Linux-Mandrake was also a classic case of an itch being scratched:
Gaël put together the distribution he wished he had, released it onto
the net, and immediately departed on vacation. The response he found on
his return was rather beyond his expectations.
Shortly thereafter, MandrakeSoft was founded in an attempt to build a
business around Linux-Mandrake. The story since then has been a series of
ups and downs.
The Linux bubble hit MandrakeSoft harder than many
other companies; when the bottom fell out, MandrakeSoft found itself with a
heavy load of expenses, an externally-imposed management team which had
little interest in community or the Mandrake distribution, and a rapidly
shrinking bank account. After going into bankruptcy, dumping the managers,
and refocusing on its real customers, MandrakeSoft actually managed to turn
a small profit. Last year, MandrakeSoft acquired Conectiva and renamed
On March 7, the company released its
first quarter results, which clearly show that Mandriva is not, yet,
out of the woods. These results are, as described by the report,
"disappointing." Mandriva is no longer making a profit; instead, the
company shows a €590,000 loss. Revenue is nearly flat from one year
ago, despite the acquisition of Conectiva in the mean time.
So why is Mandriva hurting again? The report gives a number of reasons,
including "slower than expected" revenue from OEM contracts, fewer retail
sales, money spent on execution of large enterprise accounts, and higher
marketing costs. The drop in retail sales is blamed on the spread of
broadband Internet connections, which may be partially true. But the
availability of other desktop-friendly, free distributions has also grown,
and some of those alternatives are quite good. If Mandriva wants to
continue to sell individual boxes with Linux disks, it needs to offer
something which is clearly better. Mandriva's recent releases have not
been that much better.
Mandriva is responding to these results in a number of ways. Cost cutting
will be a necessary part of that response. From the report, it seems that
Mandriva is engaging in some belated reduction of redundancies caused by
the Conectiva acquisition. Unfortunately, it seems that engineering is one
place where the company feels over-staffed at the moment, so a number of
developers have been let go. So Mandriva's participation in community
development, already much reduced from its early years, will shrink again.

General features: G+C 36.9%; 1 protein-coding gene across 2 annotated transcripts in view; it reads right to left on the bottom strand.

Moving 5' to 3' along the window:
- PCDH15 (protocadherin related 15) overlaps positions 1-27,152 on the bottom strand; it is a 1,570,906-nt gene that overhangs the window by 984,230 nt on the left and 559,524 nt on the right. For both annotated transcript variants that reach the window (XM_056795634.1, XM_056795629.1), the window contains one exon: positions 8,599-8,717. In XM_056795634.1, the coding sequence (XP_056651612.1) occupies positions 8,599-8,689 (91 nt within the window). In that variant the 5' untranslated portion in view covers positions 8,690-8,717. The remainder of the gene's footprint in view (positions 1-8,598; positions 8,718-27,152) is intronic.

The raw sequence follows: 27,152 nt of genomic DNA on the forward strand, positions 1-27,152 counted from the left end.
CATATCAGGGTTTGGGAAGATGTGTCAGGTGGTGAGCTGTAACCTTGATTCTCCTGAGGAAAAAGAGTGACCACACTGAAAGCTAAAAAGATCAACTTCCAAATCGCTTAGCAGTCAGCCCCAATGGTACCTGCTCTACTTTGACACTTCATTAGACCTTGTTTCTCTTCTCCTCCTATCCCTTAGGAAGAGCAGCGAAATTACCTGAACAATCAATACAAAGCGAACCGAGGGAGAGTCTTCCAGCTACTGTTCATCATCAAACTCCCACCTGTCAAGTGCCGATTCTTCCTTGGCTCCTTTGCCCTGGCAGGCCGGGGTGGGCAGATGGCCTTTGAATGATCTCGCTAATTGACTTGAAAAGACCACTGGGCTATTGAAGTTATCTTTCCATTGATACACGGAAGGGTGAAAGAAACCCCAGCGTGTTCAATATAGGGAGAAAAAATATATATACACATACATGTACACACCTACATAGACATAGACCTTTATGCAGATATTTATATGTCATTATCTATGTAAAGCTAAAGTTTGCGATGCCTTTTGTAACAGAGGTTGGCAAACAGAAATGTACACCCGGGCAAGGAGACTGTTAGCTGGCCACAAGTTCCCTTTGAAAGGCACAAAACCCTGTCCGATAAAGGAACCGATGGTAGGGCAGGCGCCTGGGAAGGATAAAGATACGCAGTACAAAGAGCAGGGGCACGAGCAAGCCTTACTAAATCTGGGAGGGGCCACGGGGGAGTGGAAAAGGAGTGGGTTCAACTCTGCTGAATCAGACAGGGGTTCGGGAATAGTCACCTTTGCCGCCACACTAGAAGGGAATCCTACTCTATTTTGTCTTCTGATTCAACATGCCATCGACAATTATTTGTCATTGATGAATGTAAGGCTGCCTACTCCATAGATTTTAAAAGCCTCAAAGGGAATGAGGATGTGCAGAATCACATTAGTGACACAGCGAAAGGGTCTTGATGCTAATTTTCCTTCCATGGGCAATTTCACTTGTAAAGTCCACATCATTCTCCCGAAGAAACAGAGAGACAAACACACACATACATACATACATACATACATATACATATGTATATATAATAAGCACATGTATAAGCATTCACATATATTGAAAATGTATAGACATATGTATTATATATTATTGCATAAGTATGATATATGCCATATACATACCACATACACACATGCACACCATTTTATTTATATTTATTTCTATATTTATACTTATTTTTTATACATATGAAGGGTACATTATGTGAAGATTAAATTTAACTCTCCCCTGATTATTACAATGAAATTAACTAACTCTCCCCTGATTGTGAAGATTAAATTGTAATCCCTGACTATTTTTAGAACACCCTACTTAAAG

The company has also laid off Gaël Duval, the person who got the whole
thing started. Jacques Le Marois, another founder of MandrakeSoft, is also
on the way out. This company, it seems, is now completely disconnected from
The report notes that "enterprise services" saw a big increase over the
quarter, to the point that they account for 42% of total sales. So
"enterprise" appears to be the company's direction for the future. To that
end, Mandriva has been working on an administrative tool called "Pulse"
which, it is said, will be released in the near future. There is a new
distribution for individuals in the works; it will be called "Mandriva
One." But this distribution almost looks like an afterthought.
The enterprise market may be where the money is, but there is some
competition there too. As Mandriva aims for the corporate clients, it will
be running up against Red Hat and Novell, and, to an extent, against the
corporate services offered by companies like IBM, HP, and others. Mandriva
looks like a bit of an underdog in that crowd. Underdogs can be
successful, but their life is not always easy. In response to pressures
from this market, Mandriva seems likely to move further away from its
community roots. It is telling, in that regard, that Mandriva's reports no
longer mention the Mandriva
Club, which was once an important part of the company's business.
Mandriva moved away from its community roots once before, and things did
not go particularly well. One can only hope that the prospects are better
this time around.
Comments (11 posted)
Page editor: Jonathan Corbet
Inside this week's LWN.net Weekly Edition
- Security: GPG signature verification trouble; New vulnerabilities in apache, gnupg, webcalendar, ...
- Kernel: API changes in 2.6.16; The VMI virtualization interface; Radix trees.
- Distributions: New in Fedora Core 5; Skolelinux 2.0; Tomahawk Desktop; 10 Best Security Live CDs
- Development: The Python IDE consolidation effort,
new versions of MySQL, liboggz, Apache SpamAssassin, Speedometer,
Sussen, netjack, LyX, XCircuit, SQL-Ledger, kiwi, MMA, Shelljam,
OO.o, GCC, Urwid.
- Press: RIAA on proposed DMCA exemptions, open spectrum, the Attention Economy,
Red Hat's Xen press conference, Desktop linix in NSW, Mandriva Fires Duval,
Linus on GPL3, tweaking Kubuntu, SUSE Linux Enterprise Desktop 10 review,
PubForge for public radio, make SUSE Like Debian.
- Announcements: SGI gets SAP certified, VMware and Intel partner, EC Patent issues,
FSFE turns 5, OSS for health care, Crystal Space Conf, LinuxWorld Boston,
European Lisp Workshop, edupython mailing list, Polish Linux Audio Forum.